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Nov 27, 2023

Migrating to OpenSSL 3 with Axigen 10.5.12


Updated: March 6, 2024


We are excited to announce a significant update to Axigen, starting with version 10.5.12, where we are transitioning from OpenSSL 1.1.1 to OpenSSL 3. This change is crucial for enhancing the security of your Axigen deployment. In this blog post, we will explore the reasons behind this move and its impact, as well as provide guidance on how to smoothly transition to the new version.


Why OpenSSL 3

OpenSSL 1.1.1, a cornerstone of our security infrastructure, has reached its end-of-life as of September 11, 2023. As a result, it will no longer receive publicly available security fixes beyond this date. To ensure the continued robustness of our security protocols, we are upgrading to OpenSSL 3, which brings improved security measures and sets the path forward in order to address future vulnerabilities.

Why OpenSSL 3 Is Only Available in X5 (10.5.12+)

Axigen X5 uses a completely new infrastructure for handling embedded libraries and adopts Bitdefender AntiMalware and AntiSpam, replacing the outdated Cyren solution. Due to the significant differences, supporting OpenSSL 3 in the Axigen X3 and X4 versions would be very challenging, leading us to include OpenSSL 3 exclusively in Axigen X5. We strongly encourage all users to upgrade to Axigen X5 for enhanced performance and security.

Potential Impact on Your Axigen Deployment

OpenSSL 3 comes with hardened security at core. 

On the other hand, the email space, where Axigen operates, presents a unique landscape marked by diversity and legacy systems.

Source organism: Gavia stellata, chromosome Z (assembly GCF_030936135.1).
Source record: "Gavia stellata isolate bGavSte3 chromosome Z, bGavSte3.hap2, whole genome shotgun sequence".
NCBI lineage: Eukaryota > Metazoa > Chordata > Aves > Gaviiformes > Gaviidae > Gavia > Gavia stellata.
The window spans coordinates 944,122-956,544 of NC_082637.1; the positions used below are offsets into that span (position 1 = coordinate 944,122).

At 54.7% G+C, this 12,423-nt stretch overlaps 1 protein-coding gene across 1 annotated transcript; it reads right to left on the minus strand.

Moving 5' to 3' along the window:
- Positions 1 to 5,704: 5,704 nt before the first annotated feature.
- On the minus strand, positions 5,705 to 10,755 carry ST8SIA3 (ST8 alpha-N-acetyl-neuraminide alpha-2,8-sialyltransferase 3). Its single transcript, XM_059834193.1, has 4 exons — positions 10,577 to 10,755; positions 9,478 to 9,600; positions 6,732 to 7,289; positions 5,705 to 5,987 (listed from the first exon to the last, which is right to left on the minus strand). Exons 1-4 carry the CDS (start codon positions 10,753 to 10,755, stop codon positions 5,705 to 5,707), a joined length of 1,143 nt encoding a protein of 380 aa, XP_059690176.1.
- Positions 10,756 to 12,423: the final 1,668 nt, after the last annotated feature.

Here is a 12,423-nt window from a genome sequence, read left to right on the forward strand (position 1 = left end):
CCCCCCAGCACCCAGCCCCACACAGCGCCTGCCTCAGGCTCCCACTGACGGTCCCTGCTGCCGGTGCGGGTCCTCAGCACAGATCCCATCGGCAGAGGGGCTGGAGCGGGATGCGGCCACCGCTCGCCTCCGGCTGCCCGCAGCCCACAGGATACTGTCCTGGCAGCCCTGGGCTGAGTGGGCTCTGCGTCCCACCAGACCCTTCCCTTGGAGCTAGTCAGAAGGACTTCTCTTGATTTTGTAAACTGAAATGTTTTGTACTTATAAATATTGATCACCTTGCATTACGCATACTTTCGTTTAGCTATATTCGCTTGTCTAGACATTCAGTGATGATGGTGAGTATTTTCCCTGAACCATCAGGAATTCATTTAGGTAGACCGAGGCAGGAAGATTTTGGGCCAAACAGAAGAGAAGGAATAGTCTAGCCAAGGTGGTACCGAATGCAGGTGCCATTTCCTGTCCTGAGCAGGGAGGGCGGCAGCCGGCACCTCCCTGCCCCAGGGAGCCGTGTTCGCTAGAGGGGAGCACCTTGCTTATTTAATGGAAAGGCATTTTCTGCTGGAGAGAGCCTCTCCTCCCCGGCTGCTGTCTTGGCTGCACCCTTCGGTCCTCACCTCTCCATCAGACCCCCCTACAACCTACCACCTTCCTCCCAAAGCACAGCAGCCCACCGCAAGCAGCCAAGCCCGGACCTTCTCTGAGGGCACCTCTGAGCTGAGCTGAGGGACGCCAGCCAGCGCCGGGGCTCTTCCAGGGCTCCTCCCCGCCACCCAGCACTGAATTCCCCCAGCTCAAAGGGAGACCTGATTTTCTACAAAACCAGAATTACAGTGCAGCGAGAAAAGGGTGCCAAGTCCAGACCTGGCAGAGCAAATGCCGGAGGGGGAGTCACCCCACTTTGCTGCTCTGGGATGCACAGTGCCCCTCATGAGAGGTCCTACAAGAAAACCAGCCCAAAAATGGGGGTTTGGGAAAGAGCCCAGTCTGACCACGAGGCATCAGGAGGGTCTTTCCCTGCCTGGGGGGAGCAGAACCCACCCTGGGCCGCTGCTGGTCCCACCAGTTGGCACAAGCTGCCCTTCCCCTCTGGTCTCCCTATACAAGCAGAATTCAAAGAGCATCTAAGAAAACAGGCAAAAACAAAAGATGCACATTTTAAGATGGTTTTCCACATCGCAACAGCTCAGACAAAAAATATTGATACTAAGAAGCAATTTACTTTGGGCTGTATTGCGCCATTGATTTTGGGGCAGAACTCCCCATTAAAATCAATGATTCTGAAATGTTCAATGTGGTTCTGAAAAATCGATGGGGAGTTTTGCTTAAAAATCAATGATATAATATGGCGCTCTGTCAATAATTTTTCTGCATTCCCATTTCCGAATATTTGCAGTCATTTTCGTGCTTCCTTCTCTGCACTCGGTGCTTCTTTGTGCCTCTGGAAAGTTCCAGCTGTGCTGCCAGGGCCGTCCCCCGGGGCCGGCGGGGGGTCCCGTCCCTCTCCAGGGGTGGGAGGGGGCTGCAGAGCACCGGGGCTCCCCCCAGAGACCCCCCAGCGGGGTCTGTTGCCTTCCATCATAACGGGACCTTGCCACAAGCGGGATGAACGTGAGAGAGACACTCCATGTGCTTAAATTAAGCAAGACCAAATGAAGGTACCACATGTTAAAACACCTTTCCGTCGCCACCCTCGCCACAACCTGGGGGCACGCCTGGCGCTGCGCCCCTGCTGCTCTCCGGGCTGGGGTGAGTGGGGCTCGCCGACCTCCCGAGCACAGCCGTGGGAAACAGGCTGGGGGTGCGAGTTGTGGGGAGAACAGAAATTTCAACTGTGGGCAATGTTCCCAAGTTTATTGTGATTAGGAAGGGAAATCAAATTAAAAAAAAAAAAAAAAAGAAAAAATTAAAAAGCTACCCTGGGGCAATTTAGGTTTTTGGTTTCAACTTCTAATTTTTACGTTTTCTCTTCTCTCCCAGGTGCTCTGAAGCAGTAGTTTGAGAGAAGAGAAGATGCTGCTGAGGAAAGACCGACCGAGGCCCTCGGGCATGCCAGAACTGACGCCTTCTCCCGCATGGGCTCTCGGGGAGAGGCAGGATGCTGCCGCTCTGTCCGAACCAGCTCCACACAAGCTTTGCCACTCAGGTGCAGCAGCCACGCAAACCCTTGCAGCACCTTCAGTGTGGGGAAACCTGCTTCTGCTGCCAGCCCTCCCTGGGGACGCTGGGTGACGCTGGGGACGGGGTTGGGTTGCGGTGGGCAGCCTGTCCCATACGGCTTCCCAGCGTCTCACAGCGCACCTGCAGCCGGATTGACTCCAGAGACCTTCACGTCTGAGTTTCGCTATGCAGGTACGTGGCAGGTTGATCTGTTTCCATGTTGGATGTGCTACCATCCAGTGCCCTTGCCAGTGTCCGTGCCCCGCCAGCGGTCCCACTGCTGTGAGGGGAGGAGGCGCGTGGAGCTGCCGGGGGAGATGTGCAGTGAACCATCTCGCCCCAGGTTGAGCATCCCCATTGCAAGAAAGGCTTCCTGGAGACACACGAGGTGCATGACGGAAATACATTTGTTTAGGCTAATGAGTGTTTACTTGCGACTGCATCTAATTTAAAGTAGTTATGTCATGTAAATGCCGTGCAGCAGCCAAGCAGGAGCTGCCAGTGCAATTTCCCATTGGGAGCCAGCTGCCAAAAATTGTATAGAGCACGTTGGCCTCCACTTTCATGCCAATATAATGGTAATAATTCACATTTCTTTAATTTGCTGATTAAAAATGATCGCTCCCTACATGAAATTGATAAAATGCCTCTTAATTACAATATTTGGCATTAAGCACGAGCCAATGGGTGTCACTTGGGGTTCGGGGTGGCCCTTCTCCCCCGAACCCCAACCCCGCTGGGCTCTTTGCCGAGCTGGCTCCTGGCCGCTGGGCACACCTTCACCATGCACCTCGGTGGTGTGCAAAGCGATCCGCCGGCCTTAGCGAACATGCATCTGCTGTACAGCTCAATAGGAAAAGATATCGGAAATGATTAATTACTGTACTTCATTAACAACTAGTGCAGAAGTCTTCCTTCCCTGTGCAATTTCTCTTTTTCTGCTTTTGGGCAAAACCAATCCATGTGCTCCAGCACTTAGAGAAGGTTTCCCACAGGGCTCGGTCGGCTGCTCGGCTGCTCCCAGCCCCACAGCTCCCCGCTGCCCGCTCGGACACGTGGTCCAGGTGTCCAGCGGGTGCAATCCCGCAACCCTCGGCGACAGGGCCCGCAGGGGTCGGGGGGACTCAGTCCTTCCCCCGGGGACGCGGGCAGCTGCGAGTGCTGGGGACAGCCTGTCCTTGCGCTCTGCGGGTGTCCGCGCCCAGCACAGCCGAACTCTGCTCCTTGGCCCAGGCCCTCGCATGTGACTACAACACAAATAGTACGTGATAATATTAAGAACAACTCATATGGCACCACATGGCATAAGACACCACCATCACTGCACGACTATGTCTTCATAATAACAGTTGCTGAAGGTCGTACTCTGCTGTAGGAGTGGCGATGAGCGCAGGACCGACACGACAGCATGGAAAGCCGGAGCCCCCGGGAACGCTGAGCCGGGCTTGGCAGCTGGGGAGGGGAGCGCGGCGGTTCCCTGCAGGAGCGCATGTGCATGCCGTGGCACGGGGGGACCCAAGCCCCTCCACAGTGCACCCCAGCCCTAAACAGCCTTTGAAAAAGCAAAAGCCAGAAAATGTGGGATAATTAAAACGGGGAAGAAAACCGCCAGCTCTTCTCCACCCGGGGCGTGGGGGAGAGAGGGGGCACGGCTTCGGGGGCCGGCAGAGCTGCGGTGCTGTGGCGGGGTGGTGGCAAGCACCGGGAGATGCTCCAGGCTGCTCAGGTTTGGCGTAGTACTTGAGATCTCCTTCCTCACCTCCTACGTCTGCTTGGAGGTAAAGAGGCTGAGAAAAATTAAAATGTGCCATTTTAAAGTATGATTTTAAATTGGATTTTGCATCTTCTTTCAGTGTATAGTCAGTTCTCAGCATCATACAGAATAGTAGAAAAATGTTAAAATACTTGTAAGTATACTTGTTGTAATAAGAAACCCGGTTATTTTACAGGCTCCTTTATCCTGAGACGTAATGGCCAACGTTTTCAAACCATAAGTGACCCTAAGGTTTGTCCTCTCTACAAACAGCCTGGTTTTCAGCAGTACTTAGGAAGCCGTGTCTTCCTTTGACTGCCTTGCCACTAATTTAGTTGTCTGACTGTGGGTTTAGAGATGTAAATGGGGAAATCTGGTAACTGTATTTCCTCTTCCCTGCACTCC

The ongoing discussion within our team regarding the delicate balance between security and usability has led us to embrace the spirit of the OpenSSL 3 hardened security, aligning our practices with the enhanced measures introduced by the new version. This decision reflects our dedication to providing a secure environment for your communication infrastructure, but it also means that certain functionalities of current Axigen deployments may experience an impact. Further details on the specific changes and the services potentially affected can be found below.

1. Default Disabling of TLS 1.0 and 1.1

Following the formal deprecation in RFC 8996, TLS 1.0 and 1.1, along with associated ciphers, are now disabled by default. This affects service listeners (SMTP, IMAP, WebMail, etc.) and internal SSL clients (LDAP, Remote POP, IMAP migration, SMTP sending).

2. Default Certificate Validation

In alignment with OpenSSL's security enhancements, SSL certificates will now be more extensively validated: if a certificate's validity date has expired, the subject does not match the actual domain name, or the certificate authority is not trusted, the connection will not be established. This includes test clusters using self-signed certificates.

3. Deprecation of Unsafe Legacy Renegotiation

Legacy renegotiation, associated with TLSv1.2 and earlier, is deprecated in OpenSSL 3. This impacts various services, including LDAP, RPOP, IMAP Migration, SMTP Sending, SMTP Receiving, POP3, POP3 Proxy, IMAP, and IMAP Proxy. 

Test the New Version to Identify Tuning Needs

Before upgrading to Axigen 10.5.12 with OpenSSL 3 in a production environment, we strongly recommend testing the new version on a dedicated platform. This ensures a smooth transition and allows you to address any issues that may arise during the testing phase.